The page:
- - Monday, May 20, 2019

A mentor of mine, the late Alaska Gov. and Interior Secretary Wally Hickel used to say, “the color of the environment isn’t just green — it’s real.” Whatever the intention is of those who fight new energy transportation projects, the reality is that we still need to move energy around the world.

Somehow that reality hasn’t slowed the number of pipeline fights raging across our continent.

When I was in high school and college, the national battle royal was whether we should build the trans-Alaska oil pipeline to bring oil from America’s largest onshore field to market. A generation later, we’ve seen more battles royal over building pipelines. Perhaps the loudest protests, some still raging in the courts, are over the proposed Keystone XL Pipeline from Canada into the United States.

I’d like to think we’ve learned a thing or two in a generation:

We’ve found new oil and gas supplies, and the fracking revolution has made “energy dominance” a viable policy for the United States. We are on the verge of becoming a net energy exporter, with more oil produced here at home and proposed natural gas export projects leading the way to help other nations switch to cleaner fuels abroad.

We’ve made carbon emissions a “front and center” consideration, at the same time, and sometimes the battle over pipeline construction in the United States and Canada is a surrogate for arguments some individuals have made to leave all new oil and gas “in the ground” as a way to somehow steer us to alternative energy supplies. While alternative energy sources continue to be perfected, natural gas is increasingly functions as a “bridge fuel” to get power generation — mostly coming from coal around the world — on a cleaner track.

We’ve also learned that consuming energy from abroad has difficult consequences. Global overreliance on fuel from the Middle East and Russia has had consequences in instability and massive transfers of wealth from one part of the world to another. Even as we reach for new sources of energy, it’s good policy to acquire the oil and gas we do consume from safer sources in North America. It keeps our money home, and maybe our soldiers home as well.

The bottom line is pipelines are still a necessary part of that mix.

We’ve certainly improved both pipeline safety, inherently, and in the last decade we’ve dramatically expanded safety regulation at the federal level. Since 2005, when the Bush administration and Congress created the Pipeline and Hazardous Materials Safety Administration under the U.S. Department of Transportation, the number of reported pipeline incidents — as well as the total number of hazardous substance releases — has decreased by more than 50 percent. The PHMSA reported last year that pipelines now safely deliver more than 99.999 percent of all shipments, the highest safety percentage of any transportation system.

A large part of the Keystone XL battle has been fought through the adjudication of a permit to allow the pipeline to cross the U.S.-Canada border. That policy, implemented in the 1960s by President Lyndon Johnson, was intended more to protect foreign policy interests rather than environmental considerations. We have a string of federal and state agencies whose job is to ensure pipelines are constructed to the highest standards, routed on stable ground, that construction and operation meet water and air quality standards, that spill prevention is paramount in design, and preparation for a clean-up, God forbid, is in place if a pipeline does spring a leak.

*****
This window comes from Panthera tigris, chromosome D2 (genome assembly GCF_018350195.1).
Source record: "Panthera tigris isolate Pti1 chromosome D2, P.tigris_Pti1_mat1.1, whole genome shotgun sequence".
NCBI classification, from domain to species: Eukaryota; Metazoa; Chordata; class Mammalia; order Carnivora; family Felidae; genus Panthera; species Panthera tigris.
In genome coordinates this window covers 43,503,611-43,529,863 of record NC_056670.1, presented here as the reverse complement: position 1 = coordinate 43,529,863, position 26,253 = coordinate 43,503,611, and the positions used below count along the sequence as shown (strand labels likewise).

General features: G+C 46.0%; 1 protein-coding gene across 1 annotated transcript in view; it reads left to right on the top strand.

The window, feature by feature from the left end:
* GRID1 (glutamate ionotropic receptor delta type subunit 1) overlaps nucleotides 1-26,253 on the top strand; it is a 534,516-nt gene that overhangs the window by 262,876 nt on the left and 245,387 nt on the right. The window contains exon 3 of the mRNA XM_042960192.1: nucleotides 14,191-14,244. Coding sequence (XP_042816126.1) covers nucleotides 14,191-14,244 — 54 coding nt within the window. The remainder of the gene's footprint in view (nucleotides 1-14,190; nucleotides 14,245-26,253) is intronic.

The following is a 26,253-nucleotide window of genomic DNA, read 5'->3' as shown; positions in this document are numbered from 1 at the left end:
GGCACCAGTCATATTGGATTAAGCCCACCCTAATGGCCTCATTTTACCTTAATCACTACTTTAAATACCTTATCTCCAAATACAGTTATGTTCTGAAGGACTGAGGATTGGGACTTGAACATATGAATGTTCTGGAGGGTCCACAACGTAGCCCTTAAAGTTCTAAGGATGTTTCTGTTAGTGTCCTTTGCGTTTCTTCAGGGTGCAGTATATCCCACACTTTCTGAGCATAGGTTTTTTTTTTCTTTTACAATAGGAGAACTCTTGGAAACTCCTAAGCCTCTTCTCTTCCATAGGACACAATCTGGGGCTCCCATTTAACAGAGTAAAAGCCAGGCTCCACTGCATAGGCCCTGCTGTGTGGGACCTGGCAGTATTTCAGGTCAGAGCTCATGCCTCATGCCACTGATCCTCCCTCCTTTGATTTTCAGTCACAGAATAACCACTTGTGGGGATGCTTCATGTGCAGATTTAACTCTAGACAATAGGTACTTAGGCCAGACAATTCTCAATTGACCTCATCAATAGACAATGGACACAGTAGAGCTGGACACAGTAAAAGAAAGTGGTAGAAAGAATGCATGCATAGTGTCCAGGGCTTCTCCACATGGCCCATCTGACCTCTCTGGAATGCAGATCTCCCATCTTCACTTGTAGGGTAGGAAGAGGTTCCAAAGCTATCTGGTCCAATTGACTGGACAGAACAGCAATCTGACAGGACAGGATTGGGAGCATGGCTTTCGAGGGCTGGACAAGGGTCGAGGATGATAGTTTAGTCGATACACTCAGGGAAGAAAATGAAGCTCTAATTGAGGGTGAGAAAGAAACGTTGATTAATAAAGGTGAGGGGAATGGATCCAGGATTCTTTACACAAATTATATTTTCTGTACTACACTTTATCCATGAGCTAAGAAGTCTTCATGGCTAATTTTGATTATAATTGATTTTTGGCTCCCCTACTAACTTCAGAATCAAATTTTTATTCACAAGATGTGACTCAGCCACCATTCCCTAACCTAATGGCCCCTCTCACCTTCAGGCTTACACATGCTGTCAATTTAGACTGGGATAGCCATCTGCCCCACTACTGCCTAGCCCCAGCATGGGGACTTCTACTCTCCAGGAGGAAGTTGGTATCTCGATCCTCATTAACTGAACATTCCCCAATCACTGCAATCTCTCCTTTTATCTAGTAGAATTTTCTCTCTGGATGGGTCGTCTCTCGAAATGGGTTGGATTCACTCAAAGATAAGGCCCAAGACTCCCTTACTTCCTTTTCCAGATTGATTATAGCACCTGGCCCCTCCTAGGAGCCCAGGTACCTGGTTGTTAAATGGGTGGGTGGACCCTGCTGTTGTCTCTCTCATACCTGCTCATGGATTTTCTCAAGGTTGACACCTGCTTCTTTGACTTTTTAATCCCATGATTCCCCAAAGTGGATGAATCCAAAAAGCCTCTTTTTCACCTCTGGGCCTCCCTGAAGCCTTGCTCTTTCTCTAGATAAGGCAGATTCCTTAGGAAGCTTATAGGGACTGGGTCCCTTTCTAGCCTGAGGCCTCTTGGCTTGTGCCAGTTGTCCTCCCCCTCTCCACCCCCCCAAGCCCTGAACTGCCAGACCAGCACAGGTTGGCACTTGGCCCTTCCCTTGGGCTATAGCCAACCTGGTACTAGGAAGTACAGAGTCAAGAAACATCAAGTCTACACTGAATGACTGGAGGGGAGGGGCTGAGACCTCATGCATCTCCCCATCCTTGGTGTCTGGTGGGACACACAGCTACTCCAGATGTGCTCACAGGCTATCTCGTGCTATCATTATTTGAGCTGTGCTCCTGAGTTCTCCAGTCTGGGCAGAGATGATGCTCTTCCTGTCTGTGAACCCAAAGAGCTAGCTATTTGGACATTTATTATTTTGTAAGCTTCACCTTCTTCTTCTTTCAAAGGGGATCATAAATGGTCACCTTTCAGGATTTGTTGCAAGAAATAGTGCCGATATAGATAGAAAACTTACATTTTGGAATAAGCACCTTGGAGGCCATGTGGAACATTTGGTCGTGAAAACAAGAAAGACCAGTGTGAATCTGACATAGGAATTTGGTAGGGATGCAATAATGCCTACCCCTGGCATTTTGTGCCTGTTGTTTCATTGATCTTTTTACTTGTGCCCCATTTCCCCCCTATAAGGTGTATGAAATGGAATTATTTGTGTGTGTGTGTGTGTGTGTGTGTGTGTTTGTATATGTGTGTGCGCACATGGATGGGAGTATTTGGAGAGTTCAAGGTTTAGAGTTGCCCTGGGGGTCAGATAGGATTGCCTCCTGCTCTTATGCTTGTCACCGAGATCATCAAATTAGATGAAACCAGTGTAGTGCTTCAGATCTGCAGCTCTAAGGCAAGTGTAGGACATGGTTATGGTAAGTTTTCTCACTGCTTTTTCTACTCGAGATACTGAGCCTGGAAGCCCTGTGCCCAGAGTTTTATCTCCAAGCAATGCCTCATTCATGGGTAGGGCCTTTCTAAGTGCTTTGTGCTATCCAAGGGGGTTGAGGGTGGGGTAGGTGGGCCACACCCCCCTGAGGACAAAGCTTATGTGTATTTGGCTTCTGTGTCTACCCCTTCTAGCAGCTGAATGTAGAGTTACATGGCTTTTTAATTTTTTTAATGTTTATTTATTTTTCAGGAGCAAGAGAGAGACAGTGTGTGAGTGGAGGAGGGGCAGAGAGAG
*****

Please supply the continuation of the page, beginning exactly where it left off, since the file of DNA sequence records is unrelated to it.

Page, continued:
Beginning with the George W. Bush administration, and continuing through eight years of Barack Obama, the State Department struggled with the Keystone decision, and whether it — a foreign affairs agency — needed to take responsibility for deciding whether any or all environmental impacts of a pipeline were appropriate. Border crossings, according to the latest Trump executive orders on the subject, will be determined on foreign policy concerns — at the White House, rather than over in Foggy Bottom at State.

America’s energy policy is not contradictory. Yes, we are working to improve alternative energy technology, economics and implementation across the globe. But given that natural gas is a clean-burning bridge fuel, and it is better to consume energy produced here at home, we must continue to improve our oil and gas pipeline networks. For now, America’s doing the right thing to facilitate safe pipeline construction and operation. It does much for the environment, our security, our economy.

• Mead Treadwell, who served as Alaska’s lieutenant governor and as deputy commissioner of Alaska’s Department of Environmental Conservation, helped write Alaska and U.S. oil spill prevention laws after the 1989 Exxon Valdez oil spill.

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